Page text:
The Roman writer Horace hated garlic. He associated the odor with vulgarity. Homer, on the other hand, has Ulysses attribute the virtues of yellow garlic to his escape from being turned into a pig by Circe. De Candolle, in his 1883 treatise on the Origin of Cultivated Plants, wrote that the plant originated in southwest Siberia and was carried to southern Europe. Dumas has described the air of Provence as being “particularly perfumed by the refined essence of this mystically attractive bulb.”
Through the centuries, garlic has been touted as curing or preventing most of what can ail us humans. It’s been variously identified a diaphoretic (something that brings on a good sweat), diuretic, expectorant, stimulant, stomachic. Its antiseptic qualities have been long recognized. It was believed useful against leprosy and smallpox. It was the principal ingredient in the ‘Four Thieves’ Vinegar,’ said to have been used successfully against the plague at Marseilles in 1722. Apparently four thieves confessed that while protected by the liberal use of a garlic infusion, they plundered the dead bodies of plague victims and lived to tell about it.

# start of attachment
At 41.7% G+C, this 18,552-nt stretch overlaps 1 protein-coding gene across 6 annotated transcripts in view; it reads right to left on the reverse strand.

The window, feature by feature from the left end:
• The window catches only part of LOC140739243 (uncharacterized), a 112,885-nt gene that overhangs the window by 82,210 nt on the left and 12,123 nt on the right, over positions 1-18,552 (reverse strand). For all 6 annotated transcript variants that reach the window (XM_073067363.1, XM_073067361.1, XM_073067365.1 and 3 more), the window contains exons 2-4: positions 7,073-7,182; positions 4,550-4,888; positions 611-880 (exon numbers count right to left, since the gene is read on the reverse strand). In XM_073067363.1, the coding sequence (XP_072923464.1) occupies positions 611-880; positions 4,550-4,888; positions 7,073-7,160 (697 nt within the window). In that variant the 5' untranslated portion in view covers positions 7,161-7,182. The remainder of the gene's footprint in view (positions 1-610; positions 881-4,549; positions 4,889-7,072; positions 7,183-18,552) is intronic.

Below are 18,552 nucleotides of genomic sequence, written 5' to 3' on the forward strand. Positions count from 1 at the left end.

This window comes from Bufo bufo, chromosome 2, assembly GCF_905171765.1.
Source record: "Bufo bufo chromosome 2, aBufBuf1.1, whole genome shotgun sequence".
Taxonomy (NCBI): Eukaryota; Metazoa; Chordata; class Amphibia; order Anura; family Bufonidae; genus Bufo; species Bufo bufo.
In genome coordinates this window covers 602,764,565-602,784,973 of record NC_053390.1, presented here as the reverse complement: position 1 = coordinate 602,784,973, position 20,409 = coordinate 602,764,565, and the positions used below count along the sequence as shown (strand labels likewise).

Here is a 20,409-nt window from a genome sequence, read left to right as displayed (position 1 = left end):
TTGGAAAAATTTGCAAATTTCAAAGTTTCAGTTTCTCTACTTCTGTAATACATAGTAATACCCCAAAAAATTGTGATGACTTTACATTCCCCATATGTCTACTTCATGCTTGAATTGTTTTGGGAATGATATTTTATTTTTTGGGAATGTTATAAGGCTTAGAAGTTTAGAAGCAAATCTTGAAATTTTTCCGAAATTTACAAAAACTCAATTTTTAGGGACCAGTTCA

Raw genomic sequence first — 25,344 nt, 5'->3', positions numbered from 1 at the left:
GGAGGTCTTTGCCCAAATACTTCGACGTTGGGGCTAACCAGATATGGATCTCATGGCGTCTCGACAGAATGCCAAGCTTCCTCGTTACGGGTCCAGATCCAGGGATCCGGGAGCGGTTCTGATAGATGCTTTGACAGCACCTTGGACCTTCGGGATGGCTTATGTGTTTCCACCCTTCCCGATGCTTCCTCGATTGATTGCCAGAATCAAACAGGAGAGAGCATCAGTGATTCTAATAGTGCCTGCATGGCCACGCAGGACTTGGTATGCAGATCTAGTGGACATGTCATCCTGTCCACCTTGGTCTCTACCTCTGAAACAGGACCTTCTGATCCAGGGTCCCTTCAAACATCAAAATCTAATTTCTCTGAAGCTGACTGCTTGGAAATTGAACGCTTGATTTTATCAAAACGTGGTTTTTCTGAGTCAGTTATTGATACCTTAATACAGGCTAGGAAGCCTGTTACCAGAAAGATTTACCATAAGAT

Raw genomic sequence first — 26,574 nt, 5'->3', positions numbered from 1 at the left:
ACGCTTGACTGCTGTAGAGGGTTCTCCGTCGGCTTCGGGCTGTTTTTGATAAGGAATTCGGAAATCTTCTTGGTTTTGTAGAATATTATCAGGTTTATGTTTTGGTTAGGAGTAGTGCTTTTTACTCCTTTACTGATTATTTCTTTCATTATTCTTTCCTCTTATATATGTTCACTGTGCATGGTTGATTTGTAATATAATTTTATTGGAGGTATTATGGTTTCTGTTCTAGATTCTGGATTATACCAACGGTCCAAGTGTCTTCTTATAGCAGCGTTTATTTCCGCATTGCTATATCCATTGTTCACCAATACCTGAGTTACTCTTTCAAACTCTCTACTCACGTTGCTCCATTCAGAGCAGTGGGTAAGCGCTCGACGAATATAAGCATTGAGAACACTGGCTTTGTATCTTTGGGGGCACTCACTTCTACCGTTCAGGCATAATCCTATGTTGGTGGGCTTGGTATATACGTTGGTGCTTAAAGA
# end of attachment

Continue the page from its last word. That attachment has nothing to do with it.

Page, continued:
Syrup of garlic was used to treat asthma, hoarseness, coughs, chronic bronchitis and most other lung disorders. A clove or two of garlic, pounded with honey and taken two or three nights successively, was supposed to be good for rheumatism. (Then, of course, there’s its efficacy against vampires.)
More currently, garlic has been promoted as a cholesterol-lowering agent, but a recent study, funded by the National Center for Complementary and Alternative Medicine, NCCAM, testing this effect came up with interesting results.